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Research Article  |   July 2006
Access to Polling Places in the 2004 Presidential Election: The Experience of One Metropolitan Midwestern City
Author Affiliations
  • Patricia S. Pohl, PhD, PT, is Associate Professor, Department of Physical Therapy & Rehabilitation Sciences, Mail Stop 2002, University of Kansas Medical Center, 3901 Rainbow Boulevard, Kansas City, Kansas 66160; ppohl@kumc.edu
  • Katherine Froehlich-Grobe, PhD, is Assistant Professor, Department of Occupational Therapy Education, University of Kansas Medical Center, Kansas City, Kansas
  • Brian McKiernan, PhD, PT, is Associate Professor and Chair of Physical Therapy, Rockhurst University, Kansas City, Missouri
  • Kris M. Vacek, OTD, OTR/L, is Professor and Chair of Occupational Therapy, Rockhurst University, Kansas City, Missouri
  • Michael Donnelly is Director of Policy and Outreach, Disability Rights Center of Kansas, Topeka, Kansas
  • Julia Gilmore Gaughan is Disability Rights Advocate, Disability Rights Center of Kansas, Topeka, Kansas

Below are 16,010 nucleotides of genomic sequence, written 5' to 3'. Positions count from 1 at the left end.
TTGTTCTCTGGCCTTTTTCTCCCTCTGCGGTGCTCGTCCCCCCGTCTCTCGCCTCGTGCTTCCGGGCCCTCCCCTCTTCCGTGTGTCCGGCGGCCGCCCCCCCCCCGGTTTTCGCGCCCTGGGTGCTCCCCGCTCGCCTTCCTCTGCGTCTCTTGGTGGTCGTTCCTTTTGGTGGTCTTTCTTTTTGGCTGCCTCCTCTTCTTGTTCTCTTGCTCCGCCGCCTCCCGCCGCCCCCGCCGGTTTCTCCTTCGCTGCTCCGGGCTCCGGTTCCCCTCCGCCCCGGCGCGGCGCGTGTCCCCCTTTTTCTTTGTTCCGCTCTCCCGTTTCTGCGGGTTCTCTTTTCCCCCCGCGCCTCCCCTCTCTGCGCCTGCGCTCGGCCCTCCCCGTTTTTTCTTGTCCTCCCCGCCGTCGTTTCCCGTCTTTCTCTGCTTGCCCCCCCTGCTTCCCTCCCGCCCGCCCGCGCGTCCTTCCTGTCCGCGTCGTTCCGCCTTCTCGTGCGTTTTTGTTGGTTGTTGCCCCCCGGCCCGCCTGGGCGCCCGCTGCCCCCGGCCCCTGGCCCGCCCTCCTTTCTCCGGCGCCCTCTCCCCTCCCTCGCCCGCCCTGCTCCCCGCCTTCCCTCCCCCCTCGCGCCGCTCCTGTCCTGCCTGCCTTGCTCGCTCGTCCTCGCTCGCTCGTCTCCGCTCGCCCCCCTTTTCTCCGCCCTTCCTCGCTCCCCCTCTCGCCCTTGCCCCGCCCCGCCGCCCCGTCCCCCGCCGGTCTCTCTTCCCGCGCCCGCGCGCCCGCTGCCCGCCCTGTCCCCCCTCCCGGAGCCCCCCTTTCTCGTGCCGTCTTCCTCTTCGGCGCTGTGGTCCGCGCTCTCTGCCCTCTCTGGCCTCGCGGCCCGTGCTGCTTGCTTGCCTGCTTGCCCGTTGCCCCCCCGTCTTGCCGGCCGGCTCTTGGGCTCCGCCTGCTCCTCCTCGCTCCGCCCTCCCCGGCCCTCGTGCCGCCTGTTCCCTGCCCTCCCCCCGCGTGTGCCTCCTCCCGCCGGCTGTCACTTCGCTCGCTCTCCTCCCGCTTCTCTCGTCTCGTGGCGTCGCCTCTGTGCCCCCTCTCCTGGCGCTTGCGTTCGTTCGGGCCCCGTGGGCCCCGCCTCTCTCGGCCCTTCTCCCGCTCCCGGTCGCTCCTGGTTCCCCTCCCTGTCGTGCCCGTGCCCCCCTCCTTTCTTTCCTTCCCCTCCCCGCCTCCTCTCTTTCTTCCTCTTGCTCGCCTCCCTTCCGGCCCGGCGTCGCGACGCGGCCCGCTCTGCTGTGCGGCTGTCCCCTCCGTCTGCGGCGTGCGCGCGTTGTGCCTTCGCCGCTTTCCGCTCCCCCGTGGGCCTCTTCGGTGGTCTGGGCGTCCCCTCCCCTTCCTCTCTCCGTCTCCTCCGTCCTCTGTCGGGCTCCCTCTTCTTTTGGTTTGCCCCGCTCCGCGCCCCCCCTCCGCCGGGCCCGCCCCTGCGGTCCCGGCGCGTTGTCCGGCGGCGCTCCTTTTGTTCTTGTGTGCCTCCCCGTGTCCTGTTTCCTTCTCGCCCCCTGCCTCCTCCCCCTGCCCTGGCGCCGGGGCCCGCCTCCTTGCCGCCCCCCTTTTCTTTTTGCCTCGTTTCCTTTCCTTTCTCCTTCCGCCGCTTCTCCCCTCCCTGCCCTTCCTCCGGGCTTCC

Article Information
Education of OTs and OTAs / Home Accessibility/Environmental Modification / Rehabilitation, Participation, and Disability / Adult Physical Rehabilitation
Research Article   |   July 2006
Access to Polling Places in the 2004 Presidential Election: The Experience of One Metropolitan Midwestern City
American Journal of Occupational Therapy, July/August 2006, Vol. 60, 404-408. doi:10.5014/ajot.60.4.404
American Journal of Occupational Therapy, July/August 2006, Vol. 60, 404-408. doi:10.5014/ajot.60.4.404
Abstract

According to federal law, polling places must be accessible to persons with disabilities. The rate of compliance with these laws, however, is not known. Our purpose was to determine whether polling places in the Greater Kansas City area were physically accessible to persons with disabilities. Students, faculty, and staff members from four professional programs representing two universities completed surveys at 128 polling places on the day of the 2004 Presidential election. Over the 14 items of interest, compliance ranged from 75% to 99%. The highest rate of deficiencies was found in the lack of a ramp with a handrail to the entrance of the polling place. Only 43% of the polling places were compliant in all of the 14 survey items. Despite laws mandating that polling places be accessible to persons with disabilities, restrictions in access persist. Persons with disabilities may still find polling places inaccessible on Election Day.